If you’ve been searching for custom visuals for Power BI, I’m going to show you an awesome one that I’m guessing 99% of you have never seen or heard of before. You may watch the full video of this tutorial at the bottom of this blog.
I came across this in the Enterprise DNA Challenge 7, which dealt with purchases, inventory and sales. We had a data set that was primarily focused on purchase orders, receivables, and invoices.
For this challenge, we needed to depict the time in between those events and visualize them in a useful way. One of the things that jumped out at me initially about this challenge was that it would be great if we can show the different events on a horizontal timeline scaled by date. I knew there was not a way to do that in the base visuals within Power BI.
So I went to the AppSource marketplace and looked for custom visuals that can do horizontal timelining. I found something called Query On Timeline.
It has something that I was looking for – a bar with dates and graphics and the ability to include some additional information below the line like purchase order dates, bill of lading dates, and invoice dates.
There are other ways that you can use this, like this Kanban style.
You can also use the scaled-down version without the visuals.
Or choose the waterfall style.
You can even go for the picture-in-line style.
There are lots of ways you can go about with this. As I started to investigate this, I found out that there was no documentation about this. There was surprisingly nothing about this on the Microsoft community, where you can almost always find something that will answer your question.
I had to explore this one primarily on my own. In this blog, I want to show you what I did with it and walk you through how to use it in case you’re interested in applying it to your own reports.
This was my entry for Challenge #7 using the Query on Timeline visual.
The bottom left visual has this key: the orange was for purchase order dates, the medium blue was receivables, and the dark blue was invoice dates.
Each of the purchase orders has multiple materials with different delivery dates and different invoice dates. Everything is fully dynamic so if you select on another purchase order, you can see that the visual changes and you can filter it by material.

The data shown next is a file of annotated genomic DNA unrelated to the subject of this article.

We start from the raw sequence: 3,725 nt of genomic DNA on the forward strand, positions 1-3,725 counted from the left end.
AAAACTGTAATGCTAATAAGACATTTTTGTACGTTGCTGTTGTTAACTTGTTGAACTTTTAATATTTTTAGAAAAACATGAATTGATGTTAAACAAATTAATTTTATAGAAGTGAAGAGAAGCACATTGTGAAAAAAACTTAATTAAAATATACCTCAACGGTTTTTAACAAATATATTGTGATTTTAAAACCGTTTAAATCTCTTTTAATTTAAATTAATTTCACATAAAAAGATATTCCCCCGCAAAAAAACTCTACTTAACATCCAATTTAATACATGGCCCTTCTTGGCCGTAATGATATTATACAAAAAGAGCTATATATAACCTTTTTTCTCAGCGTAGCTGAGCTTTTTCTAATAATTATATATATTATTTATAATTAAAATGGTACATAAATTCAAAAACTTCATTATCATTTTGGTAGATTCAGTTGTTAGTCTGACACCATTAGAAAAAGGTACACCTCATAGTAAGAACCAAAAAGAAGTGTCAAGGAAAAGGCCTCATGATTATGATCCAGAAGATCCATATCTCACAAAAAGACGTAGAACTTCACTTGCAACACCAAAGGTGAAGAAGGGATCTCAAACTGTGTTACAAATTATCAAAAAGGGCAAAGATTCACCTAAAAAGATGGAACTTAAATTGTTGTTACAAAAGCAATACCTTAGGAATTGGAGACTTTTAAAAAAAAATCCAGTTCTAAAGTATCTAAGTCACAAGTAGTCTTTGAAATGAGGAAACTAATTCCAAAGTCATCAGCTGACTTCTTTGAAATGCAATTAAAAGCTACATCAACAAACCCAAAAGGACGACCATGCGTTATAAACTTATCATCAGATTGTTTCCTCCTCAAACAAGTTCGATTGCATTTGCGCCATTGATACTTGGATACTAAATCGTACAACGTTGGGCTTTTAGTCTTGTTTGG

You can also move out of focus to see the full range of dates associated with the different receivables and invoices.
If you click through any of these icons, it will actually take you to their page. For example, if you click on the invoice…
…it will take you to a mock invoice template.
And similarly, if you go to purchase order, it’ll take you to a purchase order template. The same thing happens for deliveries and bill of lading.
Key Steps To Achieve One Of The Best Custom Visuals For Power BI
This is a sophisticated visual and there are several key steps to getting this to work on your own reports. The first one is to prep your visuals.
The second step is to upload the visuals to a public hosting site where you can easily grab the URLs for manipulation in Power BI.
You also need to get your supplemental URL set up, which in this case, are the mock templates that we linked to the icons.
Then you need to set your data model up in a way that is consistent with the Query on Timeline requirements.
Unlike other visuals which are flexible when dealing with a variety of data models, this one requires some strict limitations on how you structure your model.
You have to take this into account ahead of time and then configure the visual itself. It has a lot of configurability, with some of it not being intuitive.
Prepping Your Visuals
Let’s start with Step 1. I use a site called Flat Icon for my visuals.
There are a lot of good icon sites; this just happens to be the one that I use. What I did was select three icons, one each for purchasing, deliverables, and invoices.
I altered these icons using my color theme. If you’re curious on how to get these to match your color theme, check out my video on easy hex code wrangling for Power BI.
Once you have your photos, images, or icons all set up, download and upload them to an image hosting site. Again, there are a lot of good ones. The one that I use is called ImgBB, which is a free site that’s easy to use.
The icons that I used in my entry for the Query On Timeline are the orange, medium blue and dark blue colored icons.
The key here is to select the icons you need and select Get embed codes.
This will allow you to see Viewer links.
Click on the dropdown button and go to Direct links.
Then copy these links into a notepad. The key here is to get the URLs of these publicly hosted images.
This is similar to what you’ll do for your supplemental URLs. In this case, the site I sourced from is called Template Labs.
I copied down the URLs for the purchase order, bill of lading, and invoice templates in a notepad. We’ll handle these the same way that we’re going to handle the icon URLs.
Prepping Your Data Model
The next thing to do is prep our data model. I’ll show you how most people in the challenge handled their data models. This is Mudassir Ali’s submission, and he put together a wonderful entry for this challenge. I really encourage you to take a look at it.
There are a lot of really interesting visuals and tool tips embedded in here, as well as some cool techniques. To achieve this, he built a data model with three fact tables, which is a perfectly good approach in this challenge.
This was a good way to do the calculations and come up with the analytical findings that were needed. But this model will not support the timeline approach.